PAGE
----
Britain rejects EU watchdog plan to probe data-gathering practices - report
UK newspaper the Guardian reported that Britain sought to
“disassociate itself” from a Council of Europe draft
resolution urging an investigation into data gathering
techniques. The European watchdog is currently holding a
conference in the Serbian capital of Belgrade entitled ‘Freedom
of Expression and Democracy in the Digital Age’ which seeks to
ensure intelligence gathering practices abide by the European
Convention on Human Rights.
To this end the Council has produced a report entitled ‘Political Declaration and Resolutions’, outlining recommendations to safeguard against “abuse which may undermine or even destroy democracy.”
A clause (13(v)) in the report urges for an inquiry into the gathering of “vast amounts of electronic communications data on individuals by security agencies, the deliberate building of flaws and ‘backdoors’ in the security system of the internet of otherwise deliberately weakening encryption.”
The UK has moved to exempt itself from this particular part of the document, claiming it was “unable to agree to it.”
"The United Kingdom needs to place formally on record that while it has not blocked consensus on this text, the UK needs to disassociate itself from paragraph 13(v). The UK strongly supports the overall approach of the resolution including supporting a free and open internet that promotes freedom of expression,” said the declaration obtained by the Guardian.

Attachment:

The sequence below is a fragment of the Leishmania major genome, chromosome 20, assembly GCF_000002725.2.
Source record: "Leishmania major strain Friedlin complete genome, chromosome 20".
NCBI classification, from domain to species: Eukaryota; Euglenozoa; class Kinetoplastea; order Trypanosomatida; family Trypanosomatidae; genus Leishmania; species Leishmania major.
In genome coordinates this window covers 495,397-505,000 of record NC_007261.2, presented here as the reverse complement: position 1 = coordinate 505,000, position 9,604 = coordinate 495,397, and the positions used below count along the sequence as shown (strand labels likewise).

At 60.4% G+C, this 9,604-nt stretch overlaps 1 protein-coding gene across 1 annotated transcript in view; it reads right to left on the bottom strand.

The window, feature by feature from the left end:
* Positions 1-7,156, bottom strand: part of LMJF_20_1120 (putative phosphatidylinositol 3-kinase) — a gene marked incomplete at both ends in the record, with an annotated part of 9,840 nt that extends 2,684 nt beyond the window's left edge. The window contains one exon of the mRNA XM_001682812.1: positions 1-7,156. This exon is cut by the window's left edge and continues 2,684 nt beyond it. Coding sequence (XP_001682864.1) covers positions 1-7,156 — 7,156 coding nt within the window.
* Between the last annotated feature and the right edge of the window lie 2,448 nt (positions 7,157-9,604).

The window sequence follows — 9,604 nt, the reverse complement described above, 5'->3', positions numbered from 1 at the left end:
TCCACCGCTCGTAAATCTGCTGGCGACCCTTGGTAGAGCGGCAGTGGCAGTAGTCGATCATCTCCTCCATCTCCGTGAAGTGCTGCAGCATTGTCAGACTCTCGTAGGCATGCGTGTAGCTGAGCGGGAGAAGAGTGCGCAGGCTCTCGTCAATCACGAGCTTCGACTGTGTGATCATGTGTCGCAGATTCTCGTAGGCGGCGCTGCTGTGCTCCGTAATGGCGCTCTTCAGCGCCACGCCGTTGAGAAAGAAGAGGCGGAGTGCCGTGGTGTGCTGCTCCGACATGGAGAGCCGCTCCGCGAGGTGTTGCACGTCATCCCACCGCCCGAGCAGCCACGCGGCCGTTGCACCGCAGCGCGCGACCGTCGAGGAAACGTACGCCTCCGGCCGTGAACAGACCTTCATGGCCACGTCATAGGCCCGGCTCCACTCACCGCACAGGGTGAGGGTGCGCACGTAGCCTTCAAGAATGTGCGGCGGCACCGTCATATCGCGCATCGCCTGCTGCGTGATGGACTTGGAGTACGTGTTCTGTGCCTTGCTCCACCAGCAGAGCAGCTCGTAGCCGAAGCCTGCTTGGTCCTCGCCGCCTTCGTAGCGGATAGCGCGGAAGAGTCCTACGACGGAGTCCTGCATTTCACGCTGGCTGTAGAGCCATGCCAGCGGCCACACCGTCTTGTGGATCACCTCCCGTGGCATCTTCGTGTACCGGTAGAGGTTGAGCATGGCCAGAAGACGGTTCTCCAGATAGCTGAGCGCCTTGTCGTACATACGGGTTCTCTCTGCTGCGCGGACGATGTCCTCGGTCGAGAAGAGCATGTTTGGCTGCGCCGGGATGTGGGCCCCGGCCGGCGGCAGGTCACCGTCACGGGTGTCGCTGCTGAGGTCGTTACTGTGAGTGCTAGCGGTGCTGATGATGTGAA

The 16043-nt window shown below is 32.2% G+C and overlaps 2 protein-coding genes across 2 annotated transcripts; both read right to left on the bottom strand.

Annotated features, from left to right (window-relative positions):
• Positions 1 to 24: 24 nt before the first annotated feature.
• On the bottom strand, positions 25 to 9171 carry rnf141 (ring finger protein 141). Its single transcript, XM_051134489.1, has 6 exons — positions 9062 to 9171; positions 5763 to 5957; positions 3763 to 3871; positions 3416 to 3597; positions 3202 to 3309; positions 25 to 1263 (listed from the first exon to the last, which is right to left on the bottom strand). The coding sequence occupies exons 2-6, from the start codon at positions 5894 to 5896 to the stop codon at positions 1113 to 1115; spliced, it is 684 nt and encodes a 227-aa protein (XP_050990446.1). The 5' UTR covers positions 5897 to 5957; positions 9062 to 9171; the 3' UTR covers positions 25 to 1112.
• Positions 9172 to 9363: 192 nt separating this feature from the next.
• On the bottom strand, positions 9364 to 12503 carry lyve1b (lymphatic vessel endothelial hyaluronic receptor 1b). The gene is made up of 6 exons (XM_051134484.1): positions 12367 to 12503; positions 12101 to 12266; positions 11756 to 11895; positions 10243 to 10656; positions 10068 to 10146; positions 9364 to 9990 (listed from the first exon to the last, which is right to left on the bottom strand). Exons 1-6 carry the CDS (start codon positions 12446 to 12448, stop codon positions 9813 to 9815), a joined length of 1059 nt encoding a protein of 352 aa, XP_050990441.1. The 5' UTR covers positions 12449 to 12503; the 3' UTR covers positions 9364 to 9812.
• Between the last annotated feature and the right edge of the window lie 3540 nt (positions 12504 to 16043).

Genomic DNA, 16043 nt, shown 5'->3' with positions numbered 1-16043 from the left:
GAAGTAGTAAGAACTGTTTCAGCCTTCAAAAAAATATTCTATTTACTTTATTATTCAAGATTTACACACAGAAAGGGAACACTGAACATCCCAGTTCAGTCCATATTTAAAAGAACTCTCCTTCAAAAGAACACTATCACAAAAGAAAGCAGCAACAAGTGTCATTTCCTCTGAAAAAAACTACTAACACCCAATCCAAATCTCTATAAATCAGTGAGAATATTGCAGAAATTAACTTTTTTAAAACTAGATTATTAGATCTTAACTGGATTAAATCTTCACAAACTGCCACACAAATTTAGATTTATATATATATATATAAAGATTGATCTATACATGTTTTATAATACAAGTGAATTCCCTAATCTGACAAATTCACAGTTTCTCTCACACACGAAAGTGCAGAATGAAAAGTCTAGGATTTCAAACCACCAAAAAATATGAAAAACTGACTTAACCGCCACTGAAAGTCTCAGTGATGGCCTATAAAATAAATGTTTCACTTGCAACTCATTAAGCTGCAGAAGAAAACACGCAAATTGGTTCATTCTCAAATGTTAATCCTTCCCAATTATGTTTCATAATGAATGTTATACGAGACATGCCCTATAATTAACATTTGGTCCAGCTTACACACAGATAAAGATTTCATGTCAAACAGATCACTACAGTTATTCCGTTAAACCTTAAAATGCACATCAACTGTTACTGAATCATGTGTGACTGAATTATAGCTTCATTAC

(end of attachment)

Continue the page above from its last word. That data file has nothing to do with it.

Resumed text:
The UK, however, accepted that data could be gathered by security agencies for “a legitimate aim” as long as it is in conjunction with existing human rights legislation and the rule of law.
Security leaks divulged by former CIA worker Edward Snowden blew the whistle on the GCHQ’s multiple intelligence gathering activities and its collusion with the NSA. As well as gathering troves of metadata and recording millions of telephone calls, the latest reports obtained by Der Spiegel found that the GCHQ was spying on data exchange companies through a spoof version of the social network site LinkedIn.
Using a method known as ‘Quantum insert’ the GCHQ created dummy versions of the website to target organizations and individuals and smuggle malware onto their computers.
“For LinkedIn the success rate [of rerouting a target to a malicious website] is looking to be greater than 50 percent,” said the leaked documents.
In addition, more information was revealed at the beginning of November as to the extent of the GCHQ’s cooperation with the NSA. Reports emerged that the GCHQ was feeding the NSA with the internal information intercepted from Google’s and Yahoo’s private networks.
So far the British government has done little to allay fears that UK spy agencies are acting outside the law in violation of human rights.
The Center for European Policy Studies published a paper accusing the UK along with other European countries of systematically violating human rights with their spy practices.
"We are witnessing a systematic breach of people's fundamental rights," wrote Sergio Carrera, a Spanish jurist who co-authored the paper with Francesco Ragazzi, a professor of international relations at Leiden University in the Netherlands. They called for action from the EU parliament to distinguish “democracies from police states.”